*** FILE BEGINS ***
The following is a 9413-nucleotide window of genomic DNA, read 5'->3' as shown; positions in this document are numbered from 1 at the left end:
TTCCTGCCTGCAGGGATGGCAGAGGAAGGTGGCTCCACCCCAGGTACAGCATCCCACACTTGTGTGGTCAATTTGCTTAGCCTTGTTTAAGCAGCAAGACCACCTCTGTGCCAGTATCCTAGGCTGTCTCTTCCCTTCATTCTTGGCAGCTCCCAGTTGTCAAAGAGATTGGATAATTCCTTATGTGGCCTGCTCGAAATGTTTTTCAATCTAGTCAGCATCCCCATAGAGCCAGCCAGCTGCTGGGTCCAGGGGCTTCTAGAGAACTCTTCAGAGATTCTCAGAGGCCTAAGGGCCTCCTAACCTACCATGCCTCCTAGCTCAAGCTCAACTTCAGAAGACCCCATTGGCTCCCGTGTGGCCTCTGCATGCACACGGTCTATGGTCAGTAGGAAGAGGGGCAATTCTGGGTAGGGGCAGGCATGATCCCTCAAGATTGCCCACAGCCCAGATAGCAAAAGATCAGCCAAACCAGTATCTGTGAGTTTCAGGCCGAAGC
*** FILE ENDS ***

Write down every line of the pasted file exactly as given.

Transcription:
The following is a 9413-nucleotide window of genomic DNA, read 5'->3' as shown; positions in this document are numbered from 1 at the left end:
TTCCTGCCTGCAGGGATGGCAGAGGAAGGTGGCTCCACCCCAGGTACAGCATCCCACACTTGTGTGGTCAATTTGCTTAGCCTTGTTTAAGCAGCAAGACCACCTCTGTGCCAGTATCCTAGGCTGTCTCTTCCCTTCATTCTTGGCAGCTCCCAGTTGTCAAAGAGATTGGATAATTCCTTATGTGGCCTGCTCGAAATGTTTTTCAATCTAGTCAGCATCCCCATAGAGCCAGCCAGCTGCTGGGTCCAGGGGCTTCTAGAGAACTCTTCAGAGATTCTCAGAGGCCTAAGGGCCTCCTAACCTACCATGCCTCCTAGCTCAAGCTCAACTTCAGAAGACCCCATTGGCTCCCGTGTGGCCTCTGCATGCACACGGTCTATGGTCAGTAGGAAGAGGGGCAATTCTGGGTAGGGGCAGGCATGATCCCTCAAGATTGCCCACAGCCCAGATAGCAAAAGATCAGCCAAACCAGTATCTGTGAGTTTCAGGCCGAAGC